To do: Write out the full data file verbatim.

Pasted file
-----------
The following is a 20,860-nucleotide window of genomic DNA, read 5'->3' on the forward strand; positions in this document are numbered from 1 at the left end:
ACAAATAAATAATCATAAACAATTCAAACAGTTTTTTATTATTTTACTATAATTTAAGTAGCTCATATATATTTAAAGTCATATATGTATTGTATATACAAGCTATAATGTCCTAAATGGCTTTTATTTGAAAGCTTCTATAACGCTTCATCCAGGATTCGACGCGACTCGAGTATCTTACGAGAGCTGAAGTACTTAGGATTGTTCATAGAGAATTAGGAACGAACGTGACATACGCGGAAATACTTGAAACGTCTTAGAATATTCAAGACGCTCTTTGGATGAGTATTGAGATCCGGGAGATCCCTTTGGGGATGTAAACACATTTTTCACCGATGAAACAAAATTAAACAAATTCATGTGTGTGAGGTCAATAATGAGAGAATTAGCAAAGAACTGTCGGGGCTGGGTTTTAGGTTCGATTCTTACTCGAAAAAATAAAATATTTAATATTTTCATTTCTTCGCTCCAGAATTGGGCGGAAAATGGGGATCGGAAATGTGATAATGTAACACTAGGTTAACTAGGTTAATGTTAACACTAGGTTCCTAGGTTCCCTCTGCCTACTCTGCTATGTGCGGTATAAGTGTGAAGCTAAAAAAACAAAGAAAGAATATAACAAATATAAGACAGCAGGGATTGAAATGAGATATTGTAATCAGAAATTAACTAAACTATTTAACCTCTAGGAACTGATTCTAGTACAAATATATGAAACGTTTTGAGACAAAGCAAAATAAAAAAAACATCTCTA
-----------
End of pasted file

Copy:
The following is a 20,860-nucleotide window of genomic DNA, read 5'->3' on the forward strand; positions in this document are numbered from 1 at the left end:
ACAAATAAATAATCATAAACAATTCAAACAGTTTTTTATTATTTTACTATAATTTAAGTAGCTCATATATATTTAAAGTCATATATGTATTGTATATACAAGCTATAATGTCCTAAATGGCTTTTATTTGAAAGCTTCTATAACGCTTCATCCAGGATTCGACGCGACTCGAGTATCTTACGAGAGCTGAAGTACTTAGGATTGTTCATAGAGAATTAGGAACGAACGTGACATACGCGGAAATACTTGAAACGTCTTAGAATATTCAAGACGCTCTTTGGATGAGTATTGAGATCCGGGAGATCCCTTTGGGGATGTAAACACATTTTTCACCGATGAAACAAAATTAAACAAATTCATGTGTGTGAGGTCAATAATGAGAGAATTAGCAAAGAACTGTCGGGGCTGGGTTTTAGGTTCGATTCTTACTCGAAAAAATAAAATATTTAATATTTTCATTTCTTCGCTCCAGAATTGGGCGGAAAATGGGGATCGGAAATGTGATAATGTAACACTAGGTTAACTAGGTTAATGTTAACACTAGGTTCCTAGGTTCCCTCTGCCTACTCTGCTATGTGCGGTATAAGTGTGAAGCTAAAAAAACAAAGAAAGAATATAACAAATATAAGACAGCAGGGATTGAAATGAGATATTGTAATCAGAAATTAACTAAACTATTTAACCTCTAGGAACTGATTCTAGTACAAATATATGAAACGTTTTGAGACAAAGCAAAATAAAAAAAACATCTCTA